Why Do Companies Choose Direct Listing?
Now when we know all pros and cons, we need to answer whether a direct listing is really a better alternative to choose. The major points of comparison are cost and risk.
The main implication of the cumbersome initial public offering procedure is an extremely high cost. Conducting an IPO costs tens or sometimes even hundreds of millions of dollars, and expenses on underwriting constitute from 50% to 85% of total IPO expenses. Even though companies undergoing direct placement cannot cut off all of these expenses because they still need a financial advisor to determine the price of their securities, there is already no need to pay bankers for organizing roadshows and taking part in the risk related to the fundraising process, which allows reducing expenses quite significantly. Moreover, for simpler financial advisory you don’t need top-level investment bankers, which was not the case for building relationships with institutions.
Oppositely, direct public offering adds additional marketing costs to ensure that investors are aware of the IPO and want to take part. The amount spent on marketing is proportional to the funds raised. As there haven’t been fundraising cases by this kind of placement, it’s hard to say what the proportion is going to be. For IPOs, the cost is 5-10% of expected proceeds. Given that marketing of the fundraising is also marketing of the company and its brand and vice versa, it is plausible that the numbers will be better.
The drawback of the direct listing as a fundraising tool is the lack of guarantee. In the traditional procedure, banks buy the securities from you at a fixed price, and then you don’t care if they make any profit from it or not. While in the case of the direct listing you go directly to the market and it is not guaranteed. On the other hand, the question is whether you need a guarantee. If the business becomes publicly traded, it is likely to already have decent recognition, and it is still going to hire financial advisors to define the cost.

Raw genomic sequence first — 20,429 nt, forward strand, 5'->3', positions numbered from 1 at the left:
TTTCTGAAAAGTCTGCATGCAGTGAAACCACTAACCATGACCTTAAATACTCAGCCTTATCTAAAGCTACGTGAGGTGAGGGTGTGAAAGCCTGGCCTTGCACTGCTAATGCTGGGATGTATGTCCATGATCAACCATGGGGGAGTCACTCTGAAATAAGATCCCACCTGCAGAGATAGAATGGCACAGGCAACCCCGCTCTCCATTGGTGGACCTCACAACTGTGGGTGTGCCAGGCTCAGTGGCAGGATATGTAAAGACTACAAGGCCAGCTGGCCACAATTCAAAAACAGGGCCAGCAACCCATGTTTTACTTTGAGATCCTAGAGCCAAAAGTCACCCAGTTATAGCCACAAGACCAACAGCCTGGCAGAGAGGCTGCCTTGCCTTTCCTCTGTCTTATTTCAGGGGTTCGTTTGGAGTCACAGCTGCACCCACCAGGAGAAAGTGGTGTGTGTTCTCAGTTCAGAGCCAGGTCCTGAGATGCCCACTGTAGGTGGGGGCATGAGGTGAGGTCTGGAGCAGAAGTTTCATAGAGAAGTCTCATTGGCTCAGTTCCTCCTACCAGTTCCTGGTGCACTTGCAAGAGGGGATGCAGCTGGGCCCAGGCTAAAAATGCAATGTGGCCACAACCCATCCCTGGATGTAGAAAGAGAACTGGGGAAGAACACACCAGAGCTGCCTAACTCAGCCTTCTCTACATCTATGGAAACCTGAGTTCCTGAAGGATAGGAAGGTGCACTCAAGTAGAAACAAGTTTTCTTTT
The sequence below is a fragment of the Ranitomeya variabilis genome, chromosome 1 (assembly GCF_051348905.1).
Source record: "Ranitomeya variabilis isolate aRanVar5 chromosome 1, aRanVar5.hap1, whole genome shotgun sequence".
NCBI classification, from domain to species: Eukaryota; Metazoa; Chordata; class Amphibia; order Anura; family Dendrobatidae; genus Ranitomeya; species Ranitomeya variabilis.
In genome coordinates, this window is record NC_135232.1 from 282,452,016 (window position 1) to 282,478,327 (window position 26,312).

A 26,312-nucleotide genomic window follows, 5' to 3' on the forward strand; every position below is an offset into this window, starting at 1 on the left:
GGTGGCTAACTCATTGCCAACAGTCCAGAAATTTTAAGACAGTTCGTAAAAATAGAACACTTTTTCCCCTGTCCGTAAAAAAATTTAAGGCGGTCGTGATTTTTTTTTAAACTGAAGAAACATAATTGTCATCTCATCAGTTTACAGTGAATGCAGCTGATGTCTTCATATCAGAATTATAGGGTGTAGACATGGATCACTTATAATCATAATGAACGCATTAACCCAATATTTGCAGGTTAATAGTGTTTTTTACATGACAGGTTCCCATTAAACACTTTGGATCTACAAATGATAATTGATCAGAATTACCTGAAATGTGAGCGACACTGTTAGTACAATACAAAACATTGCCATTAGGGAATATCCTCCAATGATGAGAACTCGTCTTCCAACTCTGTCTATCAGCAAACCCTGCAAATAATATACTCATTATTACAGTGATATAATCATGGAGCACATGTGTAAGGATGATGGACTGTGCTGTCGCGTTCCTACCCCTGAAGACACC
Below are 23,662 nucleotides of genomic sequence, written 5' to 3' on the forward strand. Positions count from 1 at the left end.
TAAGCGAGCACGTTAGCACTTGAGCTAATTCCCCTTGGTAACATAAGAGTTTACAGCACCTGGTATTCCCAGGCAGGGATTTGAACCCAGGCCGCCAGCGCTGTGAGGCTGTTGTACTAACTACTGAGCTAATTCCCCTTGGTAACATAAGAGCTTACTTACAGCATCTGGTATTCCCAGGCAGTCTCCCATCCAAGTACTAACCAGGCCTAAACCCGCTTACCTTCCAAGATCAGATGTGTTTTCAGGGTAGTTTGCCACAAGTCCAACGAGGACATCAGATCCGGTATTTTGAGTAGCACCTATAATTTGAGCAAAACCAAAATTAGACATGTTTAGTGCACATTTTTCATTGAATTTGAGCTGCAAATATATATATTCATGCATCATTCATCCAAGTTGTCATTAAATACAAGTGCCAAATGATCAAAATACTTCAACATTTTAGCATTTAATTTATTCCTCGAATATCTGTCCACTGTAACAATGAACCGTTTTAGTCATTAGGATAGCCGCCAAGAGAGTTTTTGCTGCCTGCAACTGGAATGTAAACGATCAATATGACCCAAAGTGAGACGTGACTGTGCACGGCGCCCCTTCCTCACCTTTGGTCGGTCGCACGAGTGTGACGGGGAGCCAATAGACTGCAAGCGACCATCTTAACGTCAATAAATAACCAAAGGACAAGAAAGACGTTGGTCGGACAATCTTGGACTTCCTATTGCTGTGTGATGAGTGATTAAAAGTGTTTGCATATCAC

This is an excellent chance for companies like Slack and Spotify, and more generally, businesses with a strong consumer brand and recognition. Ten years ago, the markets were ruled by sophisticated institutional investors, so you needed investment bankers who could get your finances right and leverage their relationships with investors. However, with the rise of Robinhood and commission-free brokerages, the power shifted to Main Street, so now a compelling story and brand recognition have a more substantial impact on the cost of capital than economic fundamentals.
Not all companies need to become publicly traded, so it may be hard to decide how to raise capital for your business. Therefore, we strive to introduce you to various possible options and help you make an informed decision. Learn more during a free STO consultation call with a Stobox expert.
At Stobox, we provide clients with a great alternative to the traditional methods – Security Token Offering – which allows not only saving money but also increasing brand recognition and customer loyalty. If you would like to find out whether tokenization as a type of raising capital would suit your kind of business, subscribe for free digital assets consulting with our professionals here.
Watch our video on “Why Slack and Spotify chose Direct listing over IPO: stock market explained”, share your feedback in the comments section, and subscribe to our channel to stay updated about the modern ways of fundraising.